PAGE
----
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Acute decompensated heart failure is routinely treated as a cardiopulmonary syndrome.

Dharmarajan K, Strait KM, Lagu T, Lindenauer PK, Tinetti ME, Lynn J, Li SX, Krumholz HM - PLoS ONE (2013)

Bottom Line: We focused on the receipt of medications appropriate for other acute conditions associated with shortness of breath including acute asthma, pneumonia, and exacerbated chronic obstructive pulmonary disease.We also calculated adjusted odds of in-hospital death, admission to the intensive care unit, and late intubation (intubation after hospital day 2).Respiratory treatment was more frequent among the 60,690 hospitalizations with chronic lung disease.

View Article: PubMed Central - PubMed

Affiliation: Division of Cardiology, Columbia University Medical Center, New York, New York, United States of America ; Center for Outcomes Research and Evaluation, Yale-New Haven Hospital, New Haven, Connecticut, United States of America.

ABSTRACT

Background: Heart failure as recognized and treated in typical practice may represent a complex condition that defies discrete categorizations. To illuminate this complexity, we examined treatment strategies for patients hospitalized and treated for decompensated heart failure. We focused on the receipt of medications appropriate for other acute conditions associated with shortness of breath including acute asthma, pneumonia, and exacerbated chronic obstructive pulmonary disease.

Methods and results: Using Premier Perspective(®), we studied adults hospitalized with a principal discharge diagnosis of heart failure and evidence of acute heart failure treatment from 2009-2010 at 370 US hospitals. We determined treatment with acute respiratory therapies during the initial 2 days of hospitalization and daily during hospital days 3-5. We also calculated adjusted odds of in-hospital death, admission to the intensive care unit, and late intubation (intubation after hospital day 2). Among 164,494 heart failure hospitalizations, 53% received acute respiratory therapies during the first 2 hospital days: 37% received short-acting inhaled bronchodilators, 33% received antibiotics, and 10% received high-dose corticosteroids. Of these 87,319 hospitalizations, over 60% continued receiving respiratory therapies after hospital day 2. Respiratory treatment was more frequent among the 60,690 hospitalizations with chronic lung disease. Treatment with acute respiratory therapy during the first 2 hospital days was associated with higher adjusted odds of all adverse outcomes.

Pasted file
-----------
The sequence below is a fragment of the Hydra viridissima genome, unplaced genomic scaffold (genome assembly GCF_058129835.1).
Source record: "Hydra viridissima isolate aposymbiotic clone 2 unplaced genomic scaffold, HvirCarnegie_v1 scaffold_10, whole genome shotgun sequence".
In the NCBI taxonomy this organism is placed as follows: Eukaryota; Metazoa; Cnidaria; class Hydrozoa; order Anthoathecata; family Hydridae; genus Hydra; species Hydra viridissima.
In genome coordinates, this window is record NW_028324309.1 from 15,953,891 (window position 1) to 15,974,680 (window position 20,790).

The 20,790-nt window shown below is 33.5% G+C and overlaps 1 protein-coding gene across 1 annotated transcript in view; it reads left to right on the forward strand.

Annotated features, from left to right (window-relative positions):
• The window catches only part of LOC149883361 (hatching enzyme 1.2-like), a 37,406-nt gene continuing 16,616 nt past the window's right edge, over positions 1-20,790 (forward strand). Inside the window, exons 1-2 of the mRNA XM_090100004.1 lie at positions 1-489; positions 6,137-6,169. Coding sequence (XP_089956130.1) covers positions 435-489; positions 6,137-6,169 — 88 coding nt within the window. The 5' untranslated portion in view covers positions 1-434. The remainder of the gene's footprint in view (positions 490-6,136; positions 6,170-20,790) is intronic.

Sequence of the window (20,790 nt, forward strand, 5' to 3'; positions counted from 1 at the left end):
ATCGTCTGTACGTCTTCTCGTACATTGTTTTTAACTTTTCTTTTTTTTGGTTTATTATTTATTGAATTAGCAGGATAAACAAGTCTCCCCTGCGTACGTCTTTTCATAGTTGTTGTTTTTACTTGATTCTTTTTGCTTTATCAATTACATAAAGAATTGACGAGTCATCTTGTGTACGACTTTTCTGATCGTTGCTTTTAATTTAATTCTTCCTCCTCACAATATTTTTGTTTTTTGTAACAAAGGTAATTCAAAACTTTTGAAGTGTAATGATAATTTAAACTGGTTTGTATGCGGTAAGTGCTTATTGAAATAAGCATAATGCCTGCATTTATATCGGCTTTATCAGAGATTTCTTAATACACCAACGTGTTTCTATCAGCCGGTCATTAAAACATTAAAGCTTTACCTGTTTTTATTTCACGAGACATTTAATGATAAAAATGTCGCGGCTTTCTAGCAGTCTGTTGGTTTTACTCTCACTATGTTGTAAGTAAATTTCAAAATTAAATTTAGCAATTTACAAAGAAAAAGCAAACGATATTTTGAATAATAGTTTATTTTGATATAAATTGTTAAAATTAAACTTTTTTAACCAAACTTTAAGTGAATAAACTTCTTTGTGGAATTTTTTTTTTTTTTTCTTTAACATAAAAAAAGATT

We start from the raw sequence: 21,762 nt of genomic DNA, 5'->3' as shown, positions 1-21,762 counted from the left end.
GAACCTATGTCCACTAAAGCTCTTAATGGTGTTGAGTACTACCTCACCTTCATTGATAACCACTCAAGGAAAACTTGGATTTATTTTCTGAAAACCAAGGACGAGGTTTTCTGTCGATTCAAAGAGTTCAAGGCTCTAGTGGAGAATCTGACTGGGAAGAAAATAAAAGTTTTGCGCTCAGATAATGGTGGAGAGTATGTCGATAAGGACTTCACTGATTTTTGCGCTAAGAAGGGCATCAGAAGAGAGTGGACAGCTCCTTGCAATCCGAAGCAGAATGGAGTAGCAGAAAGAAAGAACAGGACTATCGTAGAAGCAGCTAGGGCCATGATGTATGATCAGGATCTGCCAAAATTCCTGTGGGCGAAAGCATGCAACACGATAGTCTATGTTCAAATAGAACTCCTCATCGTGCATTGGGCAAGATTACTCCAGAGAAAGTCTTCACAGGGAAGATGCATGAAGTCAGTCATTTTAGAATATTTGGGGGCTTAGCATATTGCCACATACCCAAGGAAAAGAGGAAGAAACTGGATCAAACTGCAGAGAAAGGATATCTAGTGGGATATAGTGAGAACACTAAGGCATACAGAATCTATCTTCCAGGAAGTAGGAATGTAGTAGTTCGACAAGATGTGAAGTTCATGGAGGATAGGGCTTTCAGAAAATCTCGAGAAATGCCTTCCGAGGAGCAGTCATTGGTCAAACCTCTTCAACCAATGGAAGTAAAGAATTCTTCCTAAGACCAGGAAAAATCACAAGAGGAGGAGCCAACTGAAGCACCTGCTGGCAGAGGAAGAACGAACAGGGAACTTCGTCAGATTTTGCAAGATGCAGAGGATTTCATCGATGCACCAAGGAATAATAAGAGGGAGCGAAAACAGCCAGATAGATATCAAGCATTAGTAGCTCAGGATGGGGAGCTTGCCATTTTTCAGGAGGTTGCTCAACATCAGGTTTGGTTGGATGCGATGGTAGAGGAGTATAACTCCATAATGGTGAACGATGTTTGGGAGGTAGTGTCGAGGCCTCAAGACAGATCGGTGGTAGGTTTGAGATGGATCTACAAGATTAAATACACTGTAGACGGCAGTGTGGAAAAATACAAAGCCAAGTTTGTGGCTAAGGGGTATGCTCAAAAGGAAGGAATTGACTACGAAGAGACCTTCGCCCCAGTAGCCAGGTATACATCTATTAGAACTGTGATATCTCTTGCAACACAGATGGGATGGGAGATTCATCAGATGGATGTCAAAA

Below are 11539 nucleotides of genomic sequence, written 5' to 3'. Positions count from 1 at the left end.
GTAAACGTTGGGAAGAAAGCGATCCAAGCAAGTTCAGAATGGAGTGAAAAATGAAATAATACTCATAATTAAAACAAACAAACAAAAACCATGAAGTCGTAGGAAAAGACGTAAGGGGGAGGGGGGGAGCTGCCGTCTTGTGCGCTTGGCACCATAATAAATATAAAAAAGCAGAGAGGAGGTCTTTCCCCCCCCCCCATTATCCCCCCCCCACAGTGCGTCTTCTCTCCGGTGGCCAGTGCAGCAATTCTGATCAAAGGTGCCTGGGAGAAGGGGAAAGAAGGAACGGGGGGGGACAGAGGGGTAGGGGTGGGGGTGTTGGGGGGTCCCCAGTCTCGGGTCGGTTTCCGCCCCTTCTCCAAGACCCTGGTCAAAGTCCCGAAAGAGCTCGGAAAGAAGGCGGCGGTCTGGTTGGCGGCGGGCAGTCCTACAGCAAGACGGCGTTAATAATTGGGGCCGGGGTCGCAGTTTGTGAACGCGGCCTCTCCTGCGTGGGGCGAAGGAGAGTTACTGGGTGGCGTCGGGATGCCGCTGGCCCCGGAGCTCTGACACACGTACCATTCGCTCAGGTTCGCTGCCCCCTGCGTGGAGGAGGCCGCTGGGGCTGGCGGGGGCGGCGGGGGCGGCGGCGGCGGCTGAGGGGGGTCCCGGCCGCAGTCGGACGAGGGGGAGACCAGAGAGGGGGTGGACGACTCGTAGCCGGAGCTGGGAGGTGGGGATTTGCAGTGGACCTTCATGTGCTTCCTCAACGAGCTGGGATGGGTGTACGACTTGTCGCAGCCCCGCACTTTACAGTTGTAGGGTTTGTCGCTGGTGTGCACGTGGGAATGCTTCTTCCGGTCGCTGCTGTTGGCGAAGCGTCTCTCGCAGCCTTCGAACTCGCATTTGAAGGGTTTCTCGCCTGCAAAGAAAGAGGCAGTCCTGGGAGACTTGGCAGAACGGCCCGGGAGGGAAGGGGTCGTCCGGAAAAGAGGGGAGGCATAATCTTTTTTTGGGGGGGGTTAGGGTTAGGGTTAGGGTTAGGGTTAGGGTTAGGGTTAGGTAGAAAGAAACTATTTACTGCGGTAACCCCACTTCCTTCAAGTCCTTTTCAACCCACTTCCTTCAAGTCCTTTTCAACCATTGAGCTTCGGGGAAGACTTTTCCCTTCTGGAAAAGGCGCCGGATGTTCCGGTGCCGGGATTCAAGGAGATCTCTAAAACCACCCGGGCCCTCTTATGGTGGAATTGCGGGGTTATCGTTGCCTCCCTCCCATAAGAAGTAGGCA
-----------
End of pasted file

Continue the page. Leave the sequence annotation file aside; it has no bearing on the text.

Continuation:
Conclusions: Acute respiratory therapy is administered to more than half of patients hospitalized with and treated for decompensated heart failure. Heart failure is therefore regularly treated as a broader cardiopulmonary syndrome rather than as a singular cardiac condition.

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Longitudinal treatment pathways.A sample pathway is shown for a patient who receives treatment for heart failure and bronchodilators during the first 2 hospital days and acute respiratory treatment only during hospital days 3 through 5. Acute respiratory treatment includes treatment with short-acting inhaled bronchodilators, antibiotics, or corticosteroids. Within each time period, treatment groups are mutually exclusive and inclusive of all patients. HF, heart failure.
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pone-0078222-g001: Longitudinal treatment pathways.A sample pathway is shown for a patient who receives treatment for heart failure and bronchodilators during the first 2 hospital days and acute respiratory treatment only during hospital days 3 through 5. Acute respiratory treatment includes treatment with short-acting inhaled bronchodilators, antibiotics, or corticosteroids. Within each time period, treatment groups are mutually exclusive and inclusive of all patients. HF, heart failure.

Mentions: We assigned admissions to 1 of 5 treatment groups based on respiratory medications of interest that were dispensed during the first 2 days of hospitalization. Treatment groups were structured around potential treatment regimens for acute asthma, pneumonia or exacerbated chronic obstructive pulmonary disease as described by clinical guidelines or found in common use [30–33]. Treatment groups were also mutually exclusive and exhaustive, meaning that all hospitalizations meeting study inclusion criteria were able to be categorized into 1 of these 5 groups. These 5 initial treatment groups were defined by the receipt of (1) heart failure treatment only; (2) heart failure treatment plus inhaled bronchodilators only; (3) heart failure treatment plus antibiotics with or without inhaled bronchodilators; (4) heart failure treatment plus corticosteroids with or without inhaled bronchodilators; and (5) heart failure treatment plus antibiotics and corticosteroids with or without inhaled bronchodilators (Figure 1).